When adopting DevOps practices, engage the business in the early discussions prior to making changes. Even if you want some time to test and learn within the IT organization, take the first step in tearing down the wall that exists between IT and the business. Bring the business into the conversation. Talk with them about your objectives and ask them about the results they would like to see from this type of initiative. Partner with them on developing a strategy and path forward.
Engaging the business in the early conversations relating to DevOps will help to gain their buy in. The behavior change from the business will evolve as DevOps practices evolve in the organization. They will have a voice in the adoption of the changes and while IT Development and Operations are adjusting to a new way of working, the business will be planning and adjusting as well. Inviting the business to the table along with Development and Operations will strengthen the end result and help to tear down the silo’s that have existed for far too long.
To be successful, the adoption of DevOps practices requires a cultural shift from IT and the business. Take the journey together to achieve a much more valuable outcome.
Organizational agility is the ability for your IT organization to adapt quickly in response to changes in technology or changes in the business. It requires the IT organization to have a foundation in place that includes the processes and controls that equate to stability but allow for flexibility so that the IT organization can be dynamic, taking advantage of change and potentially, actually thriving on change.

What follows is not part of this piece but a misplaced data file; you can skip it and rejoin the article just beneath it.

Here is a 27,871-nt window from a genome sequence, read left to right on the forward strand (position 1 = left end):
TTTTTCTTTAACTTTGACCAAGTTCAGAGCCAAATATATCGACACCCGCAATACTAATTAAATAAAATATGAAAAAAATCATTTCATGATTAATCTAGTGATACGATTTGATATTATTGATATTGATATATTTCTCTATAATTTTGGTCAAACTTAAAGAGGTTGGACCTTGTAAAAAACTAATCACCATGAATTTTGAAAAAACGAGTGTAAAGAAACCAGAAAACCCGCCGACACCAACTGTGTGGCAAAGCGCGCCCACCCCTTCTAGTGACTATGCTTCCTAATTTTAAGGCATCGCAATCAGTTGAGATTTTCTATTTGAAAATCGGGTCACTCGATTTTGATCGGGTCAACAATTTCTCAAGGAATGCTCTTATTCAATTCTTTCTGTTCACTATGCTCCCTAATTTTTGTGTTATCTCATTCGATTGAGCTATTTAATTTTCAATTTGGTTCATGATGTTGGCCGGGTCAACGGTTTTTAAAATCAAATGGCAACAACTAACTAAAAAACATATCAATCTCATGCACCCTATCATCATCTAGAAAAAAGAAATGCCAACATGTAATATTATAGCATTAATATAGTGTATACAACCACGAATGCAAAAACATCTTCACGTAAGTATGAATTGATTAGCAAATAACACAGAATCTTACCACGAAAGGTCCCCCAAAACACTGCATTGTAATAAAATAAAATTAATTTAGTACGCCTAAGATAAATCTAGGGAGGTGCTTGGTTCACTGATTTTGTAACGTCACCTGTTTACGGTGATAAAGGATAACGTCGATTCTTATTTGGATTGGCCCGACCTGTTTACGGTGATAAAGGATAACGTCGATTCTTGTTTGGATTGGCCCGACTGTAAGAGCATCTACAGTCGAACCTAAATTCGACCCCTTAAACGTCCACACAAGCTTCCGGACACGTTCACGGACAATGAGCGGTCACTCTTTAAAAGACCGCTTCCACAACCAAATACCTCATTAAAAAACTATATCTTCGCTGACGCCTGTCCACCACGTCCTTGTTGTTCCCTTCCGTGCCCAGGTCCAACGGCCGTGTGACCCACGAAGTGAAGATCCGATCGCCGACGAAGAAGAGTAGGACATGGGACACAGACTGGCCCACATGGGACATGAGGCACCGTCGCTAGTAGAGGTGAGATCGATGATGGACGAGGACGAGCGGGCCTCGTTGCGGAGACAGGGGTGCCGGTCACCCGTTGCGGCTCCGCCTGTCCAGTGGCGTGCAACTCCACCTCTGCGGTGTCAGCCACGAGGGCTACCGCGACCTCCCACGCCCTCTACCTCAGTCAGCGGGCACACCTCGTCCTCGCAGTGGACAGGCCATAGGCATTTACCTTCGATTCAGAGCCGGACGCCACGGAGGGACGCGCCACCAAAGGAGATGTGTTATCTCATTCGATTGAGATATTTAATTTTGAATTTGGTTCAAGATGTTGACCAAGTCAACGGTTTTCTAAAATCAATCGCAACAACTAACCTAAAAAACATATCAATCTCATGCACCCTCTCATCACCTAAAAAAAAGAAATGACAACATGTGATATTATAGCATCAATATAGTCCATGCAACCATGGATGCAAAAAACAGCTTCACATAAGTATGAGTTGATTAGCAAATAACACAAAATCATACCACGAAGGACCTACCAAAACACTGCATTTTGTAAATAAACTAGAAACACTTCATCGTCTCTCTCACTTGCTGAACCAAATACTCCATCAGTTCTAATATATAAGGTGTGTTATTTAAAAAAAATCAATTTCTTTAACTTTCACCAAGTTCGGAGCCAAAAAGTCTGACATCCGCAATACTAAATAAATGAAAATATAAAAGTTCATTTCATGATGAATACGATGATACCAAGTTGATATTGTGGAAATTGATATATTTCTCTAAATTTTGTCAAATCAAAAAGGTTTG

When the IT organization has high agility, it not only supports the business in achieving its’ goals and objectives, IT offers a competitive advantage providing its’ customers with the opportunity to improve the speed to market for new products and services, facilitate a new customer experience, or optimize costs by taking advantage of changes in the technology landscape.
To build agility, IT organizations must take actions to harness the power of change in the organization. It must help people not only adapt but feel that they can prosper in times of change. This often requires culture change with the organization. IT leaders can define a path which embeds agility into the culture. This requires targeted actions that tie to the very foundation of the organization. Redefining the vision and strategy process and plan, identifying and changing management behaviors, modifying job descriptions, changing the reward and incentive plan, and redesigning employee development are some basic actions that tie to embedding agility into the culture. It is an effort that requires focused planning and leadership.